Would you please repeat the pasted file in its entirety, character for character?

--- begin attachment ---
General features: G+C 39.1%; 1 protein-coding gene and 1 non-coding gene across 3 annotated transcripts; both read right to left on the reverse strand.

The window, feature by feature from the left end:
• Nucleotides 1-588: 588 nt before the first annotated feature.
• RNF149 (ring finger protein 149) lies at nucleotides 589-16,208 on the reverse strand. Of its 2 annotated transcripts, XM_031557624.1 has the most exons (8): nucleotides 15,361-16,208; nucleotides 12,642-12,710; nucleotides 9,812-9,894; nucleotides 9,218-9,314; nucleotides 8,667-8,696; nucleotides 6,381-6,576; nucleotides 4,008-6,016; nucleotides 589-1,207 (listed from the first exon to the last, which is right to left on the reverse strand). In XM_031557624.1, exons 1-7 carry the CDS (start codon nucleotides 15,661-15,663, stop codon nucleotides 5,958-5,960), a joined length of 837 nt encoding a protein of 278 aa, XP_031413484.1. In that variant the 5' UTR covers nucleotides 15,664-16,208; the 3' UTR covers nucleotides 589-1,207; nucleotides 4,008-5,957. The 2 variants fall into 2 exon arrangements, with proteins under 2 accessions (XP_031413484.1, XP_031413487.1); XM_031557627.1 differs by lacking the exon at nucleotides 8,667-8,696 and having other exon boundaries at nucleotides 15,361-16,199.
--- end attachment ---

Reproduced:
General features: G+C 39.1%; 1 protein-coding gene and 1 non-coding gene across 3 annotated transcripts; both read right to left on the reverse strand.

The window, feature by feature from the left end:
• Nucleotides 1-588: 588 nt before the first annotated feature.
• RNF149 (ring finger protein 149) lies at nucleotides 589-16,208 on the reverse strand. Of its 2 annotated transcripts, XM_031557624.1 has the most exons (8): nucleotides 15,361-16,208; nucleotides 12,642-12,710; nucleotides 9,812-9,894; nucleotides 9,218-9,314; nucleotides 8,667-8,696; nucleotides 6,381-6,576; nucleotides 4,008-6,016; nucleotides 589-1,207 (listed from the first exon to the last, which is right to left on the reverse strand). In XM_031557624.1, exons 1-7 carry the CDS (start codon nucleotides 15,661-15,663, stop codon nucleotides 5,958-5,960), a joined length of 837 nt encoding a protein of 278 aa, XP_031413484.1. In that variant the 5' UTR covers nucleotides 15,664-16,208; the 3' UTR covers nucleotides 589-1,207; nucleotides 4,008-5,957. The 2 variants fall into 2 exon arrangements, with proteins under 2 accessions (XP_031413484.1, XP_031413487.1); XM_031557627.1 differs by lacking the exon at nucleotides 8,667-8,696 and having other exon boundaries at nucleotides 15,361-16,199.